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Obama smart to take measured steps

Hey there, time traveller!
This article was published 18/3/2014 (1253 days ago), so information in it may no longer be current.

There may be nothing that the United States and its allies in the European Union can do to force the Russians to leave Crimea at this point. But they can send a loud message that expanding the invasion beyond this Russian-centric region of Ukraine carries a heavy price. A new round of sanctions imposed Monday on prominent Russian officials is a good way to begin to exact that price in the wake of a bogus election over the weekend on Crimean secession.

U.S. President Barack Obama signed an executive order freezing the assets and banning visas for a number of Russians who are said to be responsible for seizing Crimea. Several top aides of Russian President Vladimir Putin were on the list, which could grow.

Vice President Joe Biden will travel to Eastern Europe this week to meet with leaders in countries such as Poland and Estonia — countries that feel the most vulnerable to Russian aggression. And Obama himself will be in Europe next week, a trip that was previously scheduled and now likely will focus on the crisis in Ukraine.

The sanctions put in place Monday are designed to hit the people responsible for Russia’s outrageous violation of Ukrainian sovereignty. Among those facing sanctions are Vladislav Surkov, an influential adviser of Putin known as the Kremlin’s "gray cardinal." Putin himself escaped sanctions — for now.

"We’re making it clear there are consequences for these actions," Obama said. "The international community will continue to stand together to oppose any violations of Ukrainian sovereignty and territorial integrity."

The move by the United States and EU came after a Russian-backed referendum in Crimea that locals there claimed showed 97 per cent favoured breaking away from Ukraine. While there is a large majority of people who consider themselves culturally Russian living in Crimea, the minority Tatars boycotted the vote, knowing as does the rest of the world that it was illegitimate.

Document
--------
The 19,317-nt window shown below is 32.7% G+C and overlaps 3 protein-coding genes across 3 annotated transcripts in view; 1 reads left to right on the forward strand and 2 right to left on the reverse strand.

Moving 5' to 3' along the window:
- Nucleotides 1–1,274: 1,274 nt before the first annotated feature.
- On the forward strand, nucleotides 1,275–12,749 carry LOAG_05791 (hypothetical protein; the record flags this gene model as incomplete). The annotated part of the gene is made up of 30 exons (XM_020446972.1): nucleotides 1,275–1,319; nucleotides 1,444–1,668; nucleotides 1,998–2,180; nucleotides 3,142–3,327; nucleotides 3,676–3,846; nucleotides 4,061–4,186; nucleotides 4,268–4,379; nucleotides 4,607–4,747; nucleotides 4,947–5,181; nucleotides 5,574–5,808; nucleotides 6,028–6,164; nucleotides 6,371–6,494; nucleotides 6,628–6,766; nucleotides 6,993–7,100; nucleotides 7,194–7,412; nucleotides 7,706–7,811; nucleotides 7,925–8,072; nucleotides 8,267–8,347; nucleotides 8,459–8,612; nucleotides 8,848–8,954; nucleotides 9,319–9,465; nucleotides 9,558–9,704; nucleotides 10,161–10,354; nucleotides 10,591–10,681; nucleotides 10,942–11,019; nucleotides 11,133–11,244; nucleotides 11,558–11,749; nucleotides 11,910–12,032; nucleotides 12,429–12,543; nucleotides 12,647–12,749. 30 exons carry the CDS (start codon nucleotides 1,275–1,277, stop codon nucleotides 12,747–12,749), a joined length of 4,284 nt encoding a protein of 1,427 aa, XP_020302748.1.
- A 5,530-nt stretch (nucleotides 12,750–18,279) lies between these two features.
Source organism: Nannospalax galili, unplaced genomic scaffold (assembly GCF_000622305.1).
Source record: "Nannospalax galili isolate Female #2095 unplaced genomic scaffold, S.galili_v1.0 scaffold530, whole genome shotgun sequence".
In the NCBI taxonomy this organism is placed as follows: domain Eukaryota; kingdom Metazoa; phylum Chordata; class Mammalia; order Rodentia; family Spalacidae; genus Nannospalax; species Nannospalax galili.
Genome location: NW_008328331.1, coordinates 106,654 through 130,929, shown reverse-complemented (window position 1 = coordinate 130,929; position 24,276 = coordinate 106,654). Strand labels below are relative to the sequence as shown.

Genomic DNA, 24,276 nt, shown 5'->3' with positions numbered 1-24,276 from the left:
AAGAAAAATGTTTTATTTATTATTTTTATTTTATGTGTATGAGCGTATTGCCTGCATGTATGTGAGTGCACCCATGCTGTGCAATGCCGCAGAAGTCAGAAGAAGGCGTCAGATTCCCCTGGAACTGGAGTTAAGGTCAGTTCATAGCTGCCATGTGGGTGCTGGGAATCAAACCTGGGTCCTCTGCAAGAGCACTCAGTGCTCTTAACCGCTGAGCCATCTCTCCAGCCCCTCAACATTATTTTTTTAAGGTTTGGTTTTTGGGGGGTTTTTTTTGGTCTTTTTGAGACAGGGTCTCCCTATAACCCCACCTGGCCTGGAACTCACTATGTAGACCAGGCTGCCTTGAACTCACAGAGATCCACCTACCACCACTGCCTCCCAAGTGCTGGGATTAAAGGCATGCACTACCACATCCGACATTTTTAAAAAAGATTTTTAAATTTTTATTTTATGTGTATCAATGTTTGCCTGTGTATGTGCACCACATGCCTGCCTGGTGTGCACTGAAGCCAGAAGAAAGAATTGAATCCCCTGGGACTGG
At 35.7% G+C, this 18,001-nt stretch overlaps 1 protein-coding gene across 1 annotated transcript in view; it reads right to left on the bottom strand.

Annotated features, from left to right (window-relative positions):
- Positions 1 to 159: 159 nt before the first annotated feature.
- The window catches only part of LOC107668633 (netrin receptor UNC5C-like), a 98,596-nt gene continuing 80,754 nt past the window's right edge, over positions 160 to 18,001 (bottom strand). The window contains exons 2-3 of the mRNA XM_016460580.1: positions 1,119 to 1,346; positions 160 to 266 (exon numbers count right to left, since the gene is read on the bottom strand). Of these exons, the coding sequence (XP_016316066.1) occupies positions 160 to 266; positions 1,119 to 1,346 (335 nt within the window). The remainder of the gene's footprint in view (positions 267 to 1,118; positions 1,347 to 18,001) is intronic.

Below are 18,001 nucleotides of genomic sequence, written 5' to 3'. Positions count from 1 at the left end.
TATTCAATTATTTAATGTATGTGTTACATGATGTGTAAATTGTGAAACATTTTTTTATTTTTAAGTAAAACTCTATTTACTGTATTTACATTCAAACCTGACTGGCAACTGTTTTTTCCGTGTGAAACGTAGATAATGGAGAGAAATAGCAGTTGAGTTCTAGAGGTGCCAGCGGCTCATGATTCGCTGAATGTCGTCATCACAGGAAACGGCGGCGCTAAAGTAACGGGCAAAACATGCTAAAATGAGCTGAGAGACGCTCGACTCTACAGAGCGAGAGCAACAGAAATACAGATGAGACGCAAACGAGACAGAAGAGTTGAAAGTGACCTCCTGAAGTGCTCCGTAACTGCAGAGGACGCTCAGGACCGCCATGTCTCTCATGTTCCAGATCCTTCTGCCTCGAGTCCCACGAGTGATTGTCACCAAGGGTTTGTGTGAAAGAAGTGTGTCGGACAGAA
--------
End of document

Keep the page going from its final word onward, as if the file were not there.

A new government in Crimea, meantime, declared itself independent, and Putin recognized the region as a "sovereign and independent state" in defiance of the sanctions.

Europe has not seen such a hostile redrawing of a nation’s border in years. And it sets a worrisome precedent for other nations with restive minorities within their borders. The Russia invasion came after Ukrainian President Viktor Yanukovych was deposed in February.

The administration said it was going after three categories of people it believes are responsible for the problems in Ukraine: Russian government officials, those who work in the arms sector and "Russian government cronies," a senior American official told The New York Times.

The administration is smart to take measured steps to isolate Russia in the world community. There may be retaliation — the U.S. and companies that do business with the Russians must be prepared for that. But Obama took the best steps available to him to dissuade Putin and his cronies.

"Further provocations will achieve nothing ... except further isolation," Obama said Monday. Which is as it should be. Obama should be prepared to ratchet up sanctions again if needed.


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